Business Law

7th Circuit affirms District Court in mortgage dispute

June 11, 2012
Jenny Montgomery
The 7th Circuit Court of Appeals held that financier Morgan Stanley acted lawfully when selling a loan to another party.
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Smoking-ban lawsuits face long odds, legal expert says

May 30, 2012
Scott Olson
Ten bar owners who are taking Indianapolis to court over a new citywide smoking ban that takes effect Friday at 6 a.m. stand little chance of stopping the ordinance, an Indianapolis law professor predicts.
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Plaintiffs fail to prove claim that Zimmer misrepresented information

May 21, 2012
Jenny Montgomery
Two pension funds that own shares of Zimmer Holdings Inc. were unable to prove that Zimmer defrauded its investors by suppressing information, the 7th Circuit Court of Appeals ruled.
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7th Circuit affirms lower court in appeal over firing

May 21, 2012
Jenny Montgomery
The 7th Circuit Court of Appeals has ruled that a bank did not violate a woman’s rights by terminating her employment because of her husband’s immigration status.
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7th Circuit rules Lilly sales reps not entitled to overtime

May 9, 2012
Jennifer Nelson
Pharmaceutical sales representatives from Eli Lilly & Co. and Abbott Laboratories were properly classified by their employers under the administrative exemption to the overtime requirements of the Fair Labor Standards Act, the 7th Circuit Court of Appeals ruled. The lawsuit brought by employees of both companies raised an issue of first impression for the Circuit court.
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7th Circuit vacates sanction in contempt judgment

May 1, 2012
Jennifer Nelson
The 7th Circuit Court of Appeals found that an order, while unclear, did require a company to become the operator of leases involving oil and gas fields in Texas. But the judges held the District Court judge didn’t fully explain why he was imposing the sanction he did, so the 7th Circuit vacated the sanction.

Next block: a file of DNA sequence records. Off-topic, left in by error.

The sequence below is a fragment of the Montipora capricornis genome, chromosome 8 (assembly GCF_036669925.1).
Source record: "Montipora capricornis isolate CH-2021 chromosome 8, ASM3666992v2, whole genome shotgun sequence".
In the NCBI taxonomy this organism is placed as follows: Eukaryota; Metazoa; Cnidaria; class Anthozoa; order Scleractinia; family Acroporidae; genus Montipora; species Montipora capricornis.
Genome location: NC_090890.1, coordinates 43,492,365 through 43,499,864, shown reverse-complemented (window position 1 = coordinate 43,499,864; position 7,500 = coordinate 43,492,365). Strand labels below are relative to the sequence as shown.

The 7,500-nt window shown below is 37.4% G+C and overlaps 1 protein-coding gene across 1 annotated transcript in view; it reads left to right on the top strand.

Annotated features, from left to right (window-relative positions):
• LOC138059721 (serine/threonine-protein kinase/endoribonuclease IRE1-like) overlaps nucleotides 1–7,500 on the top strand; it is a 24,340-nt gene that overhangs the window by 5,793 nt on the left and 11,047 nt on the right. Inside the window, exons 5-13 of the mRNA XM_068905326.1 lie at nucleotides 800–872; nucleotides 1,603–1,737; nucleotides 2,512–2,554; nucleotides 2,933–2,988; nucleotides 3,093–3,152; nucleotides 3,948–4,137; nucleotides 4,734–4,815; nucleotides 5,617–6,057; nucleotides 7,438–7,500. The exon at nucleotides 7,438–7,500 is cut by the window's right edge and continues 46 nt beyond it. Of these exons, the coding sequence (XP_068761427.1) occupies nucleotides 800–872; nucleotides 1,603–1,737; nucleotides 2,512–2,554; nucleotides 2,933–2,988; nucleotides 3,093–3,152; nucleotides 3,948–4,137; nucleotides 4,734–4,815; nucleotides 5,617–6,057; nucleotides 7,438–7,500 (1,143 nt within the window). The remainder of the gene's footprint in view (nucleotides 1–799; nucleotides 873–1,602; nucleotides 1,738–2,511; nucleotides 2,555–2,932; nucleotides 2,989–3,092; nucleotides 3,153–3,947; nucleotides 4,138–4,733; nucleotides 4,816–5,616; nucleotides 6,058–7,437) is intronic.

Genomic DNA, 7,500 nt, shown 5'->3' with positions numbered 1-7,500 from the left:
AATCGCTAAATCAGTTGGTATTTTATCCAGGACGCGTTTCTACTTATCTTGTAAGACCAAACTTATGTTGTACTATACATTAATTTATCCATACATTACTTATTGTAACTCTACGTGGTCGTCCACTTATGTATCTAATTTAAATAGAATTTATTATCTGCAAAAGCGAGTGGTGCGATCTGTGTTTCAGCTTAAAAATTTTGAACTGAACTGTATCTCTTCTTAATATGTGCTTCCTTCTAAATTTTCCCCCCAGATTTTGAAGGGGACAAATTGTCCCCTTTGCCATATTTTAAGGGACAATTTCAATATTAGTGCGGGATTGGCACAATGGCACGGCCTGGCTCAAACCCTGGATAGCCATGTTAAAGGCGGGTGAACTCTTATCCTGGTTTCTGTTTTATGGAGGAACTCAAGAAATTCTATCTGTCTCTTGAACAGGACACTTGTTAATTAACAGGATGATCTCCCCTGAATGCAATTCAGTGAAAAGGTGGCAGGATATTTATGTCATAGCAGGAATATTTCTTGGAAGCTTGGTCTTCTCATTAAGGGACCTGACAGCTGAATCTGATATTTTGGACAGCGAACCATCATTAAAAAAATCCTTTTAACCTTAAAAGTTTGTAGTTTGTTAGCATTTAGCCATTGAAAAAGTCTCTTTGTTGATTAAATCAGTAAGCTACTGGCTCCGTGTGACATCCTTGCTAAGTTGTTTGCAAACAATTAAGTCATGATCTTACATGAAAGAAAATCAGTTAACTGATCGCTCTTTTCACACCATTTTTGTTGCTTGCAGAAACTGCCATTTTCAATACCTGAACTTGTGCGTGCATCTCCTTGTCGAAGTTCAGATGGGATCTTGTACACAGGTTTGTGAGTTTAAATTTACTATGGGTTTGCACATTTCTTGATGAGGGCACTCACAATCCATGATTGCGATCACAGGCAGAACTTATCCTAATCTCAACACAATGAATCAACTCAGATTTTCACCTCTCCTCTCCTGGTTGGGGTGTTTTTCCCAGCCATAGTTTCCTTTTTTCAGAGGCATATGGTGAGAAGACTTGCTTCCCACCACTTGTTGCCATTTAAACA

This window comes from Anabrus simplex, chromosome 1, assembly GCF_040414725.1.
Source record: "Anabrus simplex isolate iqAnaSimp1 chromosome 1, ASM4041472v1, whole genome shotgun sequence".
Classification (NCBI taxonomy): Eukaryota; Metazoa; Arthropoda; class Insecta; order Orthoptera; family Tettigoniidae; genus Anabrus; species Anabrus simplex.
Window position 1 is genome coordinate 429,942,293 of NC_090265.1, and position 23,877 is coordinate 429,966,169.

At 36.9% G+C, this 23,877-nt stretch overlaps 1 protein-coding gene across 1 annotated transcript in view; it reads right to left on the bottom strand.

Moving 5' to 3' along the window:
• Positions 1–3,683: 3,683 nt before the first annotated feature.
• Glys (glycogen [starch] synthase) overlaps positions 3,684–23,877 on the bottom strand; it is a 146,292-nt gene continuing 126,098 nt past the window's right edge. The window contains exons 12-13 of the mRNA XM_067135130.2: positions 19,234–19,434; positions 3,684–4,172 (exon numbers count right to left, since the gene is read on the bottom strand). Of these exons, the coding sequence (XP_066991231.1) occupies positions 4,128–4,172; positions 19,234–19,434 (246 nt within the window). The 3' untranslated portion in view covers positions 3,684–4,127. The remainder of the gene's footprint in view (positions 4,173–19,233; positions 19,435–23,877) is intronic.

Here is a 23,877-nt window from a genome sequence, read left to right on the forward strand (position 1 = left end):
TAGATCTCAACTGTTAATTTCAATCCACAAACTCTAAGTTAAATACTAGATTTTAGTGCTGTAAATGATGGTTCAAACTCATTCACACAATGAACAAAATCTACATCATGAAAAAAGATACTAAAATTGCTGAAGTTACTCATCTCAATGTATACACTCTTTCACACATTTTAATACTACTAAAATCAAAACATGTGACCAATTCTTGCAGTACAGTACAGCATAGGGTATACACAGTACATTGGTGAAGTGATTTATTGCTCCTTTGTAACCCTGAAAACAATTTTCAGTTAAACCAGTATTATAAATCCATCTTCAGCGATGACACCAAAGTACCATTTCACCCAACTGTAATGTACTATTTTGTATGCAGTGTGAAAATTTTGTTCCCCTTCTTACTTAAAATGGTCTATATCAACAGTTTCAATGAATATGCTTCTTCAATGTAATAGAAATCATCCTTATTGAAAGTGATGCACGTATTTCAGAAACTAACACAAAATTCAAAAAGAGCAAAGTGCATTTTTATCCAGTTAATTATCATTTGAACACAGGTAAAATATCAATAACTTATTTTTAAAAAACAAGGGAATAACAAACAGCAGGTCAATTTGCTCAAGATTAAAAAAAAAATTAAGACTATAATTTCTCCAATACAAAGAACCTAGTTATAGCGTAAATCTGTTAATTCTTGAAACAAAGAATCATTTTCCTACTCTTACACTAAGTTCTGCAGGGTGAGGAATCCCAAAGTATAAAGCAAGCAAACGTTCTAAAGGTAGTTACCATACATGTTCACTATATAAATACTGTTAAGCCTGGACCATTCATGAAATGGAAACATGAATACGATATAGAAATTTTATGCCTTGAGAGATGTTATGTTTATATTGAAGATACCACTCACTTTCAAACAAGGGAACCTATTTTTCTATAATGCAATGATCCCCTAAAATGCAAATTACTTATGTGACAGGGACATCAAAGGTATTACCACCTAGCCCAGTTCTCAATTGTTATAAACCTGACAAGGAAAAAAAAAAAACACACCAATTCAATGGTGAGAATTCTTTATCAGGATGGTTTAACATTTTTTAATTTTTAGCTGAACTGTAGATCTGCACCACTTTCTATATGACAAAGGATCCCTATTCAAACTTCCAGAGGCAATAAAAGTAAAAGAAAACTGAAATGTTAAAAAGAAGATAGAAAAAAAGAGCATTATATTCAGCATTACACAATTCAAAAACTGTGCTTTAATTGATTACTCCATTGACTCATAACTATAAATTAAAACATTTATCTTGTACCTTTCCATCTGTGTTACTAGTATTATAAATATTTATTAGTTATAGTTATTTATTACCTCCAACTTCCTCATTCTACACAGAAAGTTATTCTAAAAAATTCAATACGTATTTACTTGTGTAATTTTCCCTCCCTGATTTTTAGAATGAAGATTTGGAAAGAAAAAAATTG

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COA rules on Kroger fuel sign dispute

April 25, 2012
Jennifer Nelson
The Indiana Court of Appeals reversed summary judgment for a developer on its claims of criminal mischief, criminal trespass and criminal conversion against grocer Kroger after the store modified a shopping plaza’s sign once it added a fueling station. There isn’t evidence that Kroger had criminal intent when it modified the sign pylon.
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COA rules in favor of previous shareholders in dispute with new owners

April 16, 2012
Jennifer Nelson
The Benton Circuit Court erred in denying partial summary judgment to the former shareholders of a garden accessories company, the Indiana Court of Appeals held.
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Andy Mohr target of Volvo Trucks lawsuit

April 11, 2012
Scott Olson
When Volvo Group North America LLC sought to sell its semi trucks in the Indianapolis area, the company turned to veteran auto dealer Andy Mohr to help it gain a foothold in the market.
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Supreme Court rules AOL required to pay online use taxes

March 16, 2012
Michael Hoskins
The Indiana Supreme Court has held that companies purchasing online promotional materials from outside the state must pay a use tax when those materials are distributed within Indiana.
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COA: trial court erred in piercing corporate veil

March 6, 2012
Jennifer Nelson
Because there was no causal connection established between misuse of the corporate form and fraud or injustice, the Indiana Court of Appeals reversed the trial court’s decision to pierce the corporate veil.
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Judge rules on summary judgment motions in IBM case

January 26, 2012
Jennifer Nelson
The State of Indiana may be on the hook to pay IBM $40 million in subcontractor assignment fees per the contract it had with IBM to update the state’s welfare system, a contract the state cancelled in October 2009 because it wasn’t happy with results.